One of the pitfalls of having wonderful pets is having those same wonderful pets near the end of life. Also, there’s the spite-peeing (ON THE DOG) and the toilet-swimming, but you know, even if you have to keep cleaning litter footprints off of the rim of the toilet, cats still purr and sometimes keep your feet warm and look cute even when you can’t regularly cuddle them (I’m looking at you, Solomon).
Sol is (was?) fluffy and soft and practically begged to be scooped up and squeezed. At your peril. He is our hardy cat, weighing in at 15 pounds of pure cattitude, never sick, bounces back from anything that comes his way, plays in water, sits in the rain, plays fetch, charming…from afar.
But he started to look gaunt. He meowed more. Purred less. He lost weight at an alarming pace. He upped his litterbox misbehavior. He was no longer the big ass cat you could trip over in the night as he solidly, silently, sits at your feet waiting for your attempt to walk.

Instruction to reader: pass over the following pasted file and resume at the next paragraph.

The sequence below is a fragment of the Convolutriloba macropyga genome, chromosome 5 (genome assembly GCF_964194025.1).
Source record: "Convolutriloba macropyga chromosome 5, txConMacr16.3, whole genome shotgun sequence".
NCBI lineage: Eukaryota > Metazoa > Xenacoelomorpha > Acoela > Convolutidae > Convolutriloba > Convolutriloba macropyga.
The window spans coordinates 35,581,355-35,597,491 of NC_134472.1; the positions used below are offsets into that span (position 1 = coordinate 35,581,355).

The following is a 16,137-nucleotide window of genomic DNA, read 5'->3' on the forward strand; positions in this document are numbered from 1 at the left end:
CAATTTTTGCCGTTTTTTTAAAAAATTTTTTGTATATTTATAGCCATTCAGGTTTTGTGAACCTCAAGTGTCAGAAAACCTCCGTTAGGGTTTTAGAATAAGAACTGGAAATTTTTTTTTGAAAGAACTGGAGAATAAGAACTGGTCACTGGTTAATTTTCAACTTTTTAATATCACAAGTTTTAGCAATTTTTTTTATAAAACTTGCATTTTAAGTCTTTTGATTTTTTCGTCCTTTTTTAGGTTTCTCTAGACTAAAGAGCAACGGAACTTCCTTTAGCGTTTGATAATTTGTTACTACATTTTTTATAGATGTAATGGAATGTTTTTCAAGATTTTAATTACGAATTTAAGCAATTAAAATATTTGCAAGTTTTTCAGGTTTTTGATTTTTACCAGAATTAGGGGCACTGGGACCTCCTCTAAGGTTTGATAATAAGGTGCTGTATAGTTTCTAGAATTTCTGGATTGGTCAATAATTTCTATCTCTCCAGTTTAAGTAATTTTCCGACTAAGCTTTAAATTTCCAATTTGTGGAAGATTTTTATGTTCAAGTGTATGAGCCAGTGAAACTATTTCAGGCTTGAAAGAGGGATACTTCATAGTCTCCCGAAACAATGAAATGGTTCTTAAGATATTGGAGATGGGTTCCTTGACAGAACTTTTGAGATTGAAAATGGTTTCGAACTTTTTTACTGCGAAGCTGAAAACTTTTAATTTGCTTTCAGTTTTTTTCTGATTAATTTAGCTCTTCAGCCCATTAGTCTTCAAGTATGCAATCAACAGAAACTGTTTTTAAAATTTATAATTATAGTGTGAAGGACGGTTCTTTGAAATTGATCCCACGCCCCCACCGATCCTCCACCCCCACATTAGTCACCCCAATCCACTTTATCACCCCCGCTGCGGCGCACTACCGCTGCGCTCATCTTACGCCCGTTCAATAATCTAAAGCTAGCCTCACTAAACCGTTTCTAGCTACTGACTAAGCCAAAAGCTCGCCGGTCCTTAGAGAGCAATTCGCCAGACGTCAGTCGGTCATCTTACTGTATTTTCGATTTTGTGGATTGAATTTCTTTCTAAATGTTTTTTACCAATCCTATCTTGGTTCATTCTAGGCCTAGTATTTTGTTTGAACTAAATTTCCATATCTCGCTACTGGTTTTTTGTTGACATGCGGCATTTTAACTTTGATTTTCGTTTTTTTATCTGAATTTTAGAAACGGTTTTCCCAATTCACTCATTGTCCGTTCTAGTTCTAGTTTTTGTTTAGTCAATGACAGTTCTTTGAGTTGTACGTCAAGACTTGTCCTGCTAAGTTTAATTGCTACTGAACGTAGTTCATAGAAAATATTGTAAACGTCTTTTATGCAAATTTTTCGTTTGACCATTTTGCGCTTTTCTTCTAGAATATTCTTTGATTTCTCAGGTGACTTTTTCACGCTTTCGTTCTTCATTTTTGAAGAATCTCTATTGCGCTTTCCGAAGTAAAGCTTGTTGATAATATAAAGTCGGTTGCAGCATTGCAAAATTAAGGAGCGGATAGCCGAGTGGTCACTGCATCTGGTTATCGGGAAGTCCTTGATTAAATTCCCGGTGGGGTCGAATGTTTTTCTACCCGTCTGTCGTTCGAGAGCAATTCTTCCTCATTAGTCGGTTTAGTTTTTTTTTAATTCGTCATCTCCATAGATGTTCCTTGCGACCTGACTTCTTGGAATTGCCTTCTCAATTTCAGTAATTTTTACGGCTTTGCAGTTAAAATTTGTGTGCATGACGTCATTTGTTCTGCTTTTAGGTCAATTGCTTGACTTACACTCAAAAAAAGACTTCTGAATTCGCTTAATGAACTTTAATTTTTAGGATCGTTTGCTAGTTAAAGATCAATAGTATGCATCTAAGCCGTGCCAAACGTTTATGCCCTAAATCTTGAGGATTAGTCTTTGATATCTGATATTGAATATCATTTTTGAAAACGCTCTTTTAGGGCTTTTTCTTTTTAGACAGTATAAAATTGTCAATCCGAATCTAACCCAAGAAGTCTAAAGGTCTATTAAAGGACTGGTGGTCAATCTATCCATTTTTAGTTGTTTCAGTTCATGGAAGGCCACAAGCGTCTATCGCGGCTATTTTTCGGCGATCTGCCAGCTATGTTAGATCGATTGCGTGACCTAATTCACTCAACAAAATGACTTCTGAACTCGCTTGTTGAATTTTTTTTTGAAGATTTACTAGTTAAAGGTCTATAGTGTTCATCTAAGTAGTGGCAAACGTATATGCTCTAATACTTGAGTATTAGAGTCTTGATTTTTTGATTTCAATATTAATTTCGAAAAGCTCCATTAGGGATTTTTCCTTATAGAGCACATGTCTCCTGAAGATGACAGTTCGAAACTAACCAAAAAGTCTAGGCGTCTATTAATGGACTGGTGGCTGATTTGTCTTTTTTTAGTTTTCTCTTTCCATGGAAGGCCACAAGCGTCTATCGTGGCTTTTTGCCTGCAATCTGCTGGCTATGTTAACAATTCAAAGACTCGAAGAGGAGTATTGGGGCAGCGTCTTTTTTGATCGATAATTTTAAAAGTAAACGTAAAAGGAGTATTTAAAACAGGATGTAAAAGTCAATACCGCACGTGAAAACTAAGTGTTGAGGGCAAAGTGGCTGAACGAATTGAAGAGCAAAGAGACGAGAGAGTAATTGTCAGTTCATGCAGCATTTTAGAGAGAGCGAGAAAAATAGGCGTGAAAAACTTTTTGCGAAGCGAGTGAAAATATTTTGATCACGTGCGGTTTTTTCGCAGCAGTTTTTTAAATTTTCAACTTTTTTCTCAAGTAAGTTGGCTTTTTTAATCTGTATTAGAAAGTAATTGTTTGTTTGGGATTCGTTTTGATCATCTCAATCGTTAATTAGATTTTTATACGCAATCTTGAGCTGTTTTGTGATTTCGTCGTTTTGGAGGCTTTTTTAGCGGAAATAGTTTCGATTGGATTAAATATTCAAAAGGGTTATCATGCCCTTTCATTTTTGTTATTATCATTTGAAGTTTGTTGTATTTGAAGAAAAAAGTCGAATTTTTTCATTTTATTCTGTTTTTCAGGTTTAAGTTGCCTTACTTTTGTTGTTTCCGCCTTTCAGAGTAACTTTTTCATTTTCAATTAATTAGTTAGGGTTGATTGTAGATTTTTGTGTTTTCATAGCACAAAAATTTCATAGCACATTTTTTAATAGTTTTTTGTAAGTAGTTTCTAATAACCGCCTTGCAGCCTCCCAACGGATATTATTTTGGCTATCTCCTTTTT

So off we went to the vet. I’m not generally the vet runner but a string of events left me the designee and for the best since had things gone less well, she’d have been dealing with a dead cat and dead is not Debra’s thing. But, the conversation still had to be had and he is still very very sick from and undetermined background cause and so we’re giving a steroid and antibiotic course a chance to see if he can rediscover life. As the vet says, some cats bounce back quickly, and other cats will not and if that’s the case, there is no further treatment we will try. No obvious cancer, possibly kidney failure, but alarmingly anemic and, well, it doesn’t look good for 13-yr-old Sol.
It’s not totally a surprise, we have three”senior” animals. As I said to the vet, we will be spending more time together in the next couple of years. And that’s super sad. And a reality. And just not the thing I need right now (or ever. Who does?) Wish Sol peace, however it turns out.